harrydeacon
20th September 2019

Hungary hosts inaugural World Urban Games

The World Urban Games in Budapest may not have been a sporting event you may have heard of, but it is one you definitely should have, says Harry Deacon
Hungary hosts inaugural World Urban Games
Photo: [email protected] Commons

This September brought with it the inaugural edition of the World Urban Games, with Budapest hosting the tournament between the 13th and 15th of September.

The games see participants compete in a mixture of eight unique sports, ranging from BMX freestyle to breaking (dancing) to laser run, in what their website calls “the ultimate celebration of new-generation sports.”

It was Victor Montalvo who came out victorious in the men’s breaking competition, whilst Ami Yuasi impressed the judges in front of her to win the women’s tournament.

The weekend was not only about who won and lost, however, as there was dazzling entertainment taking place from Friday to Sunday in the Hungarian capital.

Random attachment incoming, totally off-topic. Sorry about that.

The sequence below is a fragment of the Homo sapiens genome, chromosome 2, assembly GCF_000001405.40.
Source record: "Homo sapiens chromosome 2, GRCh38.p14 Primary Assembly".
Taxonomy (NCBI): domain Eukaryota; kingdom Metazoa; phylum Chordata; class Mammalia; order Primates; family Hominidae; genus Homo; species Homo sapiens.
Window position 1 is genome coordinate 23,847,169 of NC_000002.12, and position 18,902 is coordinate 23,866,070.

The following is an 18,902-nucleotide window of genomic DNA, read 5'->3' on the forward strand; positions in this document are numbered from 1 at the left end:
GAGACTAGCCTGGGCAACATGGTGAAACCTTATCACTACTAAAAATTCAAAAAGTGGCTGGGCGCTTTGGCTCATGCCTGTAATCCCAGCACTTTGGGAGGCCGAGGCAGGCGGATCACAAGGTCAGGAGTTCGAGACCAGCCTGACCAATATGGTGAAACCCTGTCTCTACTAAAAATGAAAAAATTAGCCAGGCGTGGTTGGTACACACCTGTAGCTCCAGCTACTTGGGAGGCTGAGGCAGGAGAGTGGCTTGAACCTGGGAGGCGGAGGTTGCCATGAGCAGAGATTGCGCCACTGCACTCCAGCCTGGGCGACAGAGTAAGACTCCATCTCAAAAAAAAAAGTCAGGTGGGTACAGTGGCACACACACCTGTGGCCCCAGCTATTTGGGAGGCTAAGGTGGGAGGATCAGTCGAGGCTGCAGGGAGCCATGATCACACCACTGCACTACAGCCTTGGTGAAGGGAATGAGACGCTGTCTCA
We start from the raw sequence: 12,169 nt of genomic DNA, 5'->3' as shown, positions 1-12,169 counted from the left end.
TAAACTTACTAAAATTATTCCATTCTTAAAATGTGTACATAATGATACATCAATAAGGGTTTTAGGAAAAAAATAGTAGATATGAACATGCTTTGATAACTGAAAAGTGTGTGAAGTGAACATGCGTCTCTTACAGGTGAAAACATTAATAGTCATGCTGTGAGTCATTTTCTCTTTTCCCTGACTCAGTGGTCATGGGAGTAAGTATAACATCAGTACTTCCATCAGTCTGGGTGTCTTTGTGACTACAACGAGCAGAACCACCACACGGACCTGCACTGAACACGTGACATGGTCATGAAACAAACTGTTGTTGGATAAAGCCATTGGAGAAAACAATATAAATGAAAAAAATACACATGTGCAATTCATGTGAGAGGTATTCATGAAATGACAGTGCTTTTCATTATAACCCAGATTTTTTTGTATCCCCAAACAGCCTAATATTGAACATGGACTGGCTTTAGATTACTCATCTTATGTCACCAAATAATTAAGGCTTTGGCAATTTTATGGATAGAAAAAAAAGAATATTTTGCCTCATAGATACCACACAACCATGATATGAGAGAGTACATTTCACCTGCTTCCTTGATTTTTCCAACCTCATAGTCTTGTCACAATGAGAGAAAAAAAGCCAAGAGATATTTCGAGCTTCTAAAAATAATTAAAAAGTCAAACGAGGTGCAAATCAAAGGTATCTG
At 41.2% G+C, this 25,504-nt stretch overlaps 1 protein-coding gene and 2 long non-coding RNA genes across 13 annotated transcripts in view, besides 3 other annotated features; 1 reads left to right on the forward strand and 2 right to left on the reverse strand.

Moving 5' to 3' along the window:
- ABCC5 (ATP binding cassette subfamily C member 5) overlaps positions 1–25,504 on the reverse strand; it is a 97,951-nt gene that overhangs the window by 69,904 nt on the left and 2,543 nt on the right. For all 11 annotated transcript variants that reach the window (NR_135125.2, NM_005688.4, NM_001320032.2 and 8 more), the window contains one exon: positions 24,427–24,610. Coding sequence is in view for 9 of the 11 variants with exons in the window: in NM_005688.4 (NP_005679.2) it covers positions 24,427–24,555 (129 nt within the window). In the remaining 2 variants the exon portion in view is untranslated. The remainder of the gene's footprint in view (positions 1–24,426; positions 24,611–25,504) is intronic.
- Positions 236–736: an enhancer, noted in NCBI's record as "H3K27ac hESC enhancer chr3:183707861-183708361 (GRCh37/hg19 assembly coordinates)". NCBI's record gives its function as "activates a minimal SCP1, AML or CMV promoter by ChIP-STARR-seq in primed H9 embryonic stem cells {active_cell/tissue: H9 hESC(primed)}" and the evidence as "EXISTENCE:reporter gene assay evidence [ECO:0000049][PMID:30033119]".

With the tournament’s website stating that the flying disk freestyle event offers “the basic game of throw and catch with aspects of gymnastics, dance, martial arts, and other physical disciplines,” you can tell that the games are centred around creativity and athleticism.

Freestyle events seem to be a popular choice in the World Urban Games, with both BMX and rollerskating also on offer. The skills showcased by Hannah Roberts and Brandon Loupos won them the BMX competition, whilst it was Roman Abrate and Misaki Katayama who emerged victorious in the roller freestyle.

Competitors flocked from all over the world to take part in the event, with some of the world’s best in their respective sports, proving why they are at the top.

Matej Srovnal’s lighting paced final run of 21.92 in the parkour event and Navarro Stefanny’s blistering 14.54 meant they left the weekend on the top of their fields.

With basketball also on offer, some sporting normalcy may appear to have been resumed. Yet, with just three players on each side playing on a half court with one hoop, the game is completely different from what we see in the NBA.

With just 12 seconds to score before the ball gets handed over, you can see why this version of basketball is the most popular urban sport in the world.

All in all, the 2019 World Urban Games were a huge success. Athleticism, creativity, imagination, and pure fun were laid out for all to see in a weekend of true sport.


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